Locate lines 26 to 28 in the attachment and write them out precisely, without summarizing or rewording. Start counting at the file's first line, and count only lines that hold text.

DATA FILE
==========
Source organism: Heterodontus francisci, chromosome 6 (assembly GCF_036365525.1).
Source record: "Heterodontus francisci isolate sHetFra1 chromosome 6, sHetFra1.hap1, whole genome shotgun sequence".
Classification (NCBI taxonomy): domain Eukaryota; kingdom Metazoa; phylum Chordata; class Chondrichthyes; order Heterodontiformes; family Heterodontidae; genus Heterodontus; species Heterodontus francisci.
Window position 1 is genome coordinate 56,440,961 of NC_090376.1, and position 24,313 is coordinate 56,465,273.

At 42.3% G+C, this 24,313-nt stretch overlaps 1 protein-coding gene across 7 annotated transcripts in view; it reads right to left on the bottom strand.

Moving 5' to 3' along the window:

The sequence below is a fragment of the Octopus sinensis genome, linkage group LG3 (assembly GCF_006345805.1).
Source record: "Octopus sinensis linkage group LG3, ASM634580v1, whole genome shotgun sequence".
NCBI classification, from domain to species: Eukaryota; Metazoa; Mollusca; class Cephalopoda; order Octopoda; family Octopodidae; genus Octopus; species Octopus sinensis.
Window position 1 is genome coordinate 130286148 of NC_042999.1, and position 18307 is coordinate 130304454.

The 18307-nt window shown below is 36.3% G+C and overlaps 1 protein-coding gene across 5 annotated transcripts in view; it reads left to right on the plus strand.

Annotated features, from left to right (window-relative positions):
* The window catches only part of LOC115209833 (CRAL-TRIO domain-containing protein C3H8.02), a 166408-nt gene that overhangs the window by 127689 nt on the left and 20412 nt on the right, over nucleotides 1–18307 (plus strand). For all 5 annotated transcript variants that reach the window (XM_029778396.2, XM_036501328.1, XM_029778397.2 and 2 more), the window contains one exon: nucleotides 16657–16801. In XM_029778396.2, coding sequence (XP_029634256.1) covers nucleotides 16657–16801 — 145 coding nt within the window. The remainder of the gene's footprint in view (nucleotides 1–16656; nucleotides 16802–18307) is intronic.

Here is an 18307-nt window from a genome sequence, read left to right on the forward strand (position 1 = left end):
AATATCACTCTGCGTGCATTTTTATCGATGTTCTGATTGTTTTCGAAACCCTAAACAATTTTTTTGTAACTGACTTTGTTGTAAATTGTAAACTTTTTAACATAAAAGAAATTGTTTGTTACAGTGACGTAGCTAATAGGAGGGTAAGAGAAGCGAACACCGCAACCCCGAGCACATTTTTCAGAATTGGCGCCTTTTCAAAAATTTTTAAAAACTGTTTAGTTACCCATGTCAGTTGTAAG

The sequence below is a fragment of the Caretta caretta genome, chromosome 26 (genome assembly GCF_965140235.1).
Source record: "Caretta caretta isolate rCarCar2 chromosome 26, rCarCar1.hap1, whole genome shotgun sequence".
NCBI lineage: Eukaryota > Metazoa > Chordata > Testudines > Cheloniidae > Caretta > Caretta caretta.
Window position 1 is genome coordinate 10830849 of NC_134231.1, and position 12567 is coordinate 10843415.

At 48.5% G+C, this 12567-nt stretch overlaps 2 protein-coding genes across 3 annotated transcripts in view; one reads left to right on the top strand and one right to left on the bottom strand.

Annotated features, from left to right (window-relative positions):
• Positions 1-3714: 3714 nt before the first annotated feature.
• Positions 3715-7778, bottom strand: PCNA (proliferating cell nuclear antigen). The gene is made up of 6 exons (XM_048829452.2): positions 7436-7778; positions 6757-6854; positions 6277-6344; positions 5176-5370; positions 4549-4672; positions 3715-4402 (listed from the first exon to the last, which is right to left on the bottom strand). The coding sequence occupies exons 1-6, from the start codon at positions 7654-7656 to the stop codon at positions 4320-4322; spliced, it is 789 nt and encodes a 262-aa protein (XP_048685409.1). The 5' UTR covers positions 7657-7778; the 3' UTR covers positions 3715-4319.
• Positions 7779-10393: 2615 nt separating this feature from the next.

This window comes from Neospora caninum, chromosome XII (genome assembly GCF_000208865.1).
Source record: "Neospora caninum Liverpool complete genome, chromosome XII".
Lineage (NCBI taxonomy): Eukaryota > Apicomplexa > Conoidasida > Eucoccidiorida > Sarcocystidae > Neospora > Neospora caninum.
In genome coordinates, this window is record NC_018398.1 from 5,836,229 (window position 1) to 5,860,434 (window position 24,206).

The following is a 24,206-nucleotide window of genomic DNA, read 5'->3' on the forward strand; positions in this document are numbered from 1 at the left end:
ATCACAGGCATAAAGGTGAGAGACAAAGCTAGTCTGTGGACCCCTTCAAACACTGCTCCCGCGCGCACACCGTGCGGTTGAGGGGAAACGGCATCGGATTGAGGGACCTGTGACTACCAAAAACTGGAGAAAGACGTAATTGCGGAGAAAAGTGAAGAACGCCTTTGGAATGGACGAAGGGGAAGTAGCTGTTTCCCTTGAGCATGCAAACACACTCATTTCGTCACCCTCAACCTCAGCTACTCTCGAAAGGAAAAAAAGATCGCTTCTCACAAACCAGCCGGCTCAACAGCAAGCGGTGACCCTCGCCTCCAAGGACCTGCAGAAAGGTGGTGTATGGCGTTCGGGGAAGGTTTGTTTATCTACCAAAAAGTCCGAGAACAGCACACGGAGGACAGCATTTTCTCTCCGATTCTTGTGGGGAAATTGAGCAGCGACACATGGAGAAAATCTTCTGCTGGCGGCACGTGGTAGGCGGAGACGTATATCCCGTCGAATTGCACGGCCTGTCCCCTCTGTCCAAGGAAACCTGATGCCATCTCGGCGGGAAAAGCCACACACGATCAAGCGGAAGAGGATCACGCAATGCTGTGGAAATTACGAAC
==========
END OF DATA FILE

Source record: "Neospora caninum Liverpool complete genome, chromosome XII".
Lineage (NCBI taxonomy): Eukaryota > Apicomplexa > Conoidasida > Eucoccidiorida > Sarcocystidae > Neospora > Neospora caninum.
In genome coordinates, this window is record NC_018398.1 from 5,836,229 (window position 1) to 5,860,434 (window position 24,206).